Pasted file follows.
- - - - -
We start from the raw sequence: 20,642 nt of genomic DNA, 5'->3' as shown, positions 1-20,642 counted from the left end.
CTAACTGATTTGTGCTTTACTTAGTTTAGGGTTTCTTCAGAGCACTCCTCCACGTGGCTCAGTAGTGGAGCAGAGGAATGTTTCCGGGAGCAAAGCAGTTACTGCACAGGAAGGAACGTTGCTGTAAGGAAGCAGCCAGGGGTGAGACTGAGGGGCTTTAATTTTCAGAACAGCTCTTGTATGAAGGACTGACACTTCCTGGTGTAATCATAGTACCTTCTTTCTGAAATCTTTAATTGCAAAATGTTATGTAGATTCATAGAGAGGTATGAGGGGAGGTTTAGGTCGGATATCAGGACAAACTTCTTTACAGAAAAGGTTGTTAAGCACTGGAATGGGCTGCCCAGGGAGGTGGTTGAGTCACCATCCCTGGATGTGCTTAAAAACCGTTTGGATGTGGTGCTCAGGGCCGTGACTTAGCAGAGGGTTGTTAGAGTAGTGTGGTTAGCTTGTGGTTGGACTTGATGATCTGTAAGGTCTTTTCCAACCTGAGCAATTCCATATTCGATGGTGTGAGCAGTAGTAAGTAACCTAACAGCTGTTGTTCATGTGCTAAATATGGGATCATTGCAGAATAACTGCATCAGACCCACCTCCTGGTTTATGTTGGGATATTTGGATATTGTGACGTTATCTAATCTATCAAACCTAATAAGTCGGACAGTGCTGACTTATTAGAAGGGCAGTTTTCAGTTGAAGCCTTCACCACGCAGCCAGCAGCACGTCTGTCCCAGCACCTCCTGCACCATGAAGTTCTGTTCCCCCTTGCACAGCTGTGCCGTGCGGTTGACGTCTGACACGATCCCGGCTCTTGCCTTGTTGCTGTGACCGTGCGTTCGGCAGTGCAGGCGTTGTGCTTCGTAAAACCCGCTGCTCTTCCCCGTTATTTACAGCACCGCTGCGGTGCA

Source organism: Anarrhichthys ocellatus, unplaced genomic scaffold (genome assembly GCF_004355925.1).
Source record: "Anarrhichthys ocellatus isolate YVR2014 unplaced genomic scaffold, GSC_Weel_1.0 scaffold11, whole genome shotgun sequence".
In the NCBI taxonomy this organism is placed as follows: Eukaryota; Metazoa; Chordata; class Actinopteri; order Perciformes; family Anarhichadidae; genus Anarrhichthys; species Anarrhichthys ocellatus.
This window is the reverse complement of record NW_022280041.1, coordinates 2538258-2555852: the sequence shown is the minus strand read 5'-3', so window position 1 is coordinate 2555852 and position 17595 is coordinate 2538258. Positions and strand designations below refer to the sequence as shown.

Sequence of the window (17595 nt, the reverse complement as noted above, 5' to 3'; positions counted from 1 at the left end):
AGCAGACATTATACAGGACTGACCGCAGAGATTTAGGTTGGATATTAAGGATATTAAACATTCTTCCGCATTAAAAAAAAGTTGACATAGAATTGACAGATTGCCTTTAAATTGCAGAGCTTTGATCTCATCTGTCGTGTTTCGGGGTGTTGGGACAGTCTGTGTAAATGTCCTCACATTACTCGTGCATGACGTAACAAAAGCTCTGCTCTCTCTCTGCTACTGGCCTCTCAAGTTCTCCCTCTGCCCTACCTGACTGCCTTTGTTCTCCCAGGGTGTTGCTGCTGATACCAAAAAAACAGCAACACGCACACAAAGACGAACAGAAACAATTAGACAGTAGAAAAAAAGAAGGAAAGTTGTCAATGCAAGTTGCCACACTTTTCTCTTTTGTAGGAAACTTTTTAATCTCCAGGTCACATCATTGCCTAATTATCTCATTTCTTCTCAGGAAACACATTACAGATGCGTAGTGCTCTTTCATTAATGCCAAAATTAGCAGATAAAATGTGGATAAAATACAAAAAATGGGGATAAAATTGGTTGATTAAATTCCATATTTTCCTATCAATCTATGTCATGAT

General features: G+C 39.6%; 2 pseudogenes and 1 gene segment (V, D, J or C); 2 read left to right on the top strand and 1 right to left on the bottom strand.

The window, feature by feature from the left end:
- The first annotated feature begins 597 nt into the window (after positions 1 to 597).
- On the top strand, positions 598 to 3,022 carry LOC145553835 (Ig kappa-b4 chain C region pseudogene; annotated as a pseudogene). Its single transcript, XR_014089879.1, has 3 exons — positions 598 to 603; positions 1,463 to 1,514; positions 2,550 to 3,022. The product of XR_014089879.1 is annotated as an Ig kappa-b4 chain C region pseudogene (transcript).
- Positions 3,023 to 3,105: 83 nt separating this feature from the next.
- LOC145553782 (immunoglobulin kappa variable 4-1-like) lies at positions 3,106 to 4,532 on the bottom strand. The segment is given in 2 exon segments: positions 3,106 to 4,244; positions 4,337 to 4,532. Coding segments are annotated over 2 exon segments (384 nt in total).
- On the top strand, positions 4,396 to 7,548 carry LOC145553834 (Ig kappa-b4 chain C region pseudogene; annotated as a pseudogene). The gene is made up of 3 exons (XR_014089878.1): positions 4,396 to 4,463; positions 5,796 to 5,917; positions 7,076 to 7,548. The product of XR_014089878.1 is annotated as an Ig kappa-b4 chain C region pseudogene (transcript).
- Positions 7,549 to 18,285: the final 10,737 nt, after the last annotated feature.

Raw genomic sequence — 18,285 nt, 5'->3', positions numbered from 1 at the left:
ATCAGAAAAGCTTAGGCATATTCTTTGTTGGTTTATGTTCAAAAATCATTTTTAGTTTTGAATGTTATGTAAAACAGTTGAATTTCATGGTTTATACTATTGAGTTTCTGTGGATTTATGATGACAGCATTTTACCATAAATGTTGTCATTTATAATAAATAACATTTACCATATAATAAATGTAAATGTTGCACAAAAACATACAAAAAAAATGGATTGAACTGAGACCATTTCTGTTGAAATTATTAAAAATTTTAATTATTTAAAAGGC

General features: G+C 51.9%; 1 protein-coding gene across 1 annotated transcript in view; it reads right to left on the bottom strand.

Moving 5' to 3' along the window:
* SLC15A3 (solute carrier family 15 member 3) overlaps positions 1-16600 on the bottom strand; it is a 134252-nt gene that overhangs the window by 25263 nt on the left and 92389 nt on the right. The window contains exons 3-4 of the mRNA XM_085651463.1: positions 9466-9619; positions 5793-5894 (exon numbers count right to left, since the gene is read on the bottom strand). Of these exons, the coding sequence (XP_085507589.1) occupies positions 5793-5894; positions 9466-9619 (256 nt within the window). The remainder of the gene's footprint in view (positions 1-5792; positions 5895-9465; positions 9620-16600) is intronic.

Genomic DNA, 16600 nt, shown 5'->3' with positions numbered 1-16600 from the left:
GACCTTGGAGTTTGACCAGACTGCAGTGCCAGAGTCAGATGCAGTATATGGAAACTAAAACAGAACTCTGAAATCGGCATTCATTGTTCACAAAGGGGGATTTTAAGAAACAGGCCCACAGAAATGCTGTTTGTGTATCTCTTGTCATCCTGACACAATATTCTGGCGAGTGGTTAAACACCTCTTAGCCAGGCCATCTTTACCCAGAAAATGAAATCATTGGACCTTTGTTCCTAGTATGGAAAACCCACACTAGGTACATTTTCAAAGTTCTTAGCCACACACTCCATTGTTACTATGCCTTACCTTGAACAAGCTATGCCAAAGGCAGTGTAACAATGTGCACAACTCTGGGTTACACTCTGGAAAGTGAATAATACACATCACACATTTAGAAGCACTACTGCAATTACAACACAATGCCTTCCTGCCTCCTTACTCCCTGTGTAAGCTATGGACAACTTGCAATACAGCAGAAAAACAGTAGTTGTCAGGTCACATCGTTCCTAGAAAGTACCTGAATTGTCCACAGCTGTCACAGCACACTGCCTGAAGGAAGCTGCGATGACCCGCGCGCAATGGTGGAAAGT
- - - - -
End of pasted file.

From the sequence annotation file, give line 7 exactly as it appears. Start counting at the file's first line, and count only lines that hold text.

Sequence of the window (17595 nt, the reverse complement as noted above, 5' to 3'; positions counted from 1 at the left end):